Instead of the contract, he got the team. Baseball was overjoyed to have such an immensely popular and impeccable character. And Gene, a lifelong baseball fan, became not only the Angels' owner but No. 1 rooter.

He was in the locker room as often as the trainer. In a way, Gene remained a little boy all his life. I don't think anybody ever saw him mad. In all the years I knew him, I never even heard him curse. He never acted rich. He always acted as if he had just left the bunkhouse.

He was the first owner to move his team out of L.A. But he went only 36 miles down the road to the suburbs, Anaheim. He really just wanted to get out of Dodger Stadium, where his team was like the sister with the buck teeth rooming with her beauty queen sibling.

His baseball team didn't break his heart. Gene didn't deal in heartbreak. He was as optimistic as a kid on Christmas morning all his life.

But real disappointment struck on Oct. 12, 1986. In the pennant playoff against the Boston Red Sox, the Angels, leading three games to one, had two outs and a 5-4 lead in the ninth inning--Boston had a man on base--and needed only one strike to win the '86 pennant and get into the World Series.

Alas! The batter, a slumping journeyman named Dave Henderson, hit a two-run homer that gave the Red Sox the lead--and ultimately the pennant.

It was one of the few unhappy endings of Gene's career. Even that day, his team tied the score in the bottom of the ninth and had the bases loaded and only one out. All they needed was a fly ball to bring a runner--and the pennant--home. But his last two batters couldn't do it.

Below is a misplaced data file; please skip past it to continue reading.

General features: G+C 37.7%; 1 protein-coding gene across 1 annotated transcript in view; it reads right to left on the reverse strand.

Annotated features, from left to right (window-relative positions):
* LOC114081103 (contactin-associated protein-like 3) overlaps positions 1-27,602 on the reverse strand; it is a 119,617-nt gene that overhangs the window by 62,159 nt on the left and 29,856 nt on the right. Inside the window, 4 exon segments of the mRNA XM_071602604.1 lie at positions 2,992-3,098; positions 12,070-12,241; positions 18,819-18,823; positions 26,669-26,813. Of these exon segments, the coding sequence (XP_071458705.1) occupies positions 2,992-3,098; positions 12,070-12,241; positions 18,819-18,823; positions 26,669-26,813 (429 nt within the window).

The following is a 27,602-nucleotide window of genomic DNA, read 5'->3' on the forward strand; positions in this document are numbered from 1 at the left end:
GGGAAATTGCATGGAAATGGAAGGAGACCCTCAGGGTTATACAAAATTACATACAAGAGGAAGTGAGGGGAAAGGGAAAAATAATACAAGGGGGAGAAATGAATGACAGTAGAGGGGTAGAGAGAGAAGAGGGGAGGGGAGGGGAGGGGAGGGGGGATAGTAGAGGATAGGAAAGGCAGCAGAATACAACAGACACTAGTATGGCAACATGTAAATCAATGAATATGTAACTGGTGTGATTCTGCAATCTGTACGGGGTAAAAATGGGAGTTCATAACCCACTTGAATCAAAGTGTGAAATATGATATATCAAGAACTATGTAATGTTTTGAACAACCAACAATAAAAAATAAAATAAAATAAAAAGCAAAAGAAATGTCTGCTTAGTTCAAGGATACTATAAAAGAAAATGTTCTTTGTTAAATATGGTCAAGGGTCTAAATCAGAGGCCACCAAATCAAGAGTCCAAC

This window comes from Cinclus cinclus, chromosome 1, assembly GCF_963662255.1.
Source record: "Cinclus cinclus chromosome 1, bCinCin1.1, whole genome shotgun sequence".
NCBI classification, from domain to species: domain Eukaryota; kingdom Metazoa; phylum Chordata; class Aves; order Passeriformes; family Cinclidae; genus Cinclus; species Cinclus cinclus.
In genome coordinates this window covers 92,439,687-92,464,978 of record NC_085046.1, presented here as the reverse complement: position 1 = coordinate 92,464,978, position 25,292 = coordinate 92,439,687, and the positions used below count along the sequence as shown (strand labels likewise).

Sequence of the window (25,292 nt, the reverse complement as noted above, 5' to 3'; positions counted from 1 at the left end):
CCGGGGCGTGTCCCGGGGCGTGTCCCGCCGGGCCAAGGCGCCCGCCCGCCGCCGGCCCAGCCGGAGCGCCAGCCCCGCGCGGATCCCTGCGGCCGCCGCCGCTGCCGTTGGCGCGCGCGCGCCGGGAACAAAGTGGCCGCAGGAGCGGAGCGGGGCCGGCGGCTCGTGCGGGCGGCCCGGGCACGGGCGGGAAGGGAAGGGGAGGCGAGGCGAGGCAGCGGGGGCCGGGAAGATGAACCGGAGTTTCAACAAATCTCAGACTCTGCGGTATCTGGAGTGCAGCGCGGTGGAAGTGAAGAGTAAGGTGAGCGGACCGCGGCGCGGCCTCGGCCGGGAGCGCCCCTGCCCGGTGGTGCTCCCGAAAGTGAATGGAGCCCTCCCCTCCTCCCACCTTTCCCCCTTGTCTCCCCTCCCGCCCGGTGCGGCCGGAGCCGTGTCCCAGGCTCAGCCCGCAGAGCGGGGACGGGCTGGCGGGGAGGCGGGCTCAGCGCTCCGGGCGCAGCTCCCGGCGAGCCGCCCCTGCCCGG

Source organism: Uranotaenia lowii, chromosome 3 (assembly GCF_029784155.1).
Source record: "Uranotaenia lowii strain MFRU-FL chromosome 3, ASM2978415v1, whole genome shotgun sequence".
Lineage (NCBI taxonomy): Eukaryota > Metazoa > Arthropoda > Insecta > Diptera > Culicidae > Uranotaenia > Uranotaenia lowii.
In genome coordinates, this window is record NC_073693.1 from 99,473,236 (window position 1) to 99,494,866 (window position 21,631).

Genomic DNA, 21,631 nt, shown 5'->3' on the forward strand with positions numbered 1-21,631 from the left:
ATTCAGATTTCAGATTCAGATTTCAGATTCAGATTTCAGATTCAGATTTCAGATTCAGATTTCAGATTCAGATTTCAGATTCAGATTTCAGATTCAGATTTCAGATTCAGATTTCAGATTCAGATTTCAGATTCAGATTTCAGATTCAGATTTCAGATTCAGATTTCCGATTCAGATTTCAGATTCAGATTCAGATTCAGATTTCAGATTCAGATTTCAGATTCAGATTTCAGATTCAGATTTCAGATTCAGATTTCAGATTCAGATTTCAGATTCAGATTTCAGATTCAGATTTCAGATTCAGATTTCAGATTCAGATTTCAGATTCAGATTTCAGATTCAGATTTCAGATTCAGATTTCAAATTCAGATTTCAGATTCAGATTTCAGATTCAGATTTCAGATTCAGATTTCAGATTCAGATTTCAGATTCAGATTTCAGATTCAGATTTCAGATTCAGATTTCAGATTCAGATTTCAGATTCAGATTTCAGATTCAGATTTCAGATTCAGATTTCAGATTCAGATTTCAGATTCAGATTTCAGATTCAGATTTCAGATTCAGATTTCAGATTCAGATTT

A terrible footnote to this ill-fated afternoon was that the losing pitcher, Donnie Moore, was to take his own life less than three years later.

Gene will be 90 on Monday. A gala fund-raising dinner will be held at the Gene Autry Museum of Western Heritage that night. Eddy Arnold, Rosemary Clooney, Willie Nelson, Roy Clark and Glen Campbell are on the bill.

I went out to see Gene the other day. We go way back--to the days when I was a young magazine reporter and he was the king of Gower Gulch.

Gene is in the capable hands of his lovely wife, Jackie, who protects his sunset days.

He and I struggled through mists of memory to recall the magical days of yore. The casts of characters of Westerns are as long gone as silent pictures. Jimmy Stewart, Hank Fonda, Duke Wayne, Tom Mix and Gary Cooper have all headed for the last roundup. Only Gene remains.

He's still the Angels' Angel. Keeps 75% of the club but Disney runs it. He still thinks of the one pitch that got away.

Maybe it'll always be 1945 again and he'll be whistling for Champion after struggling out of the bonds the rustlers put on him. Maybe it'll be the ninth inning again and this time Doug DeCinces will hit that long fly to center with the pennant flying on it.

Did he have any regrets? I wondered.

"Not a one," smiled the last cowboy. "I'd like to do it all over again!"

Los Angeles Times Articles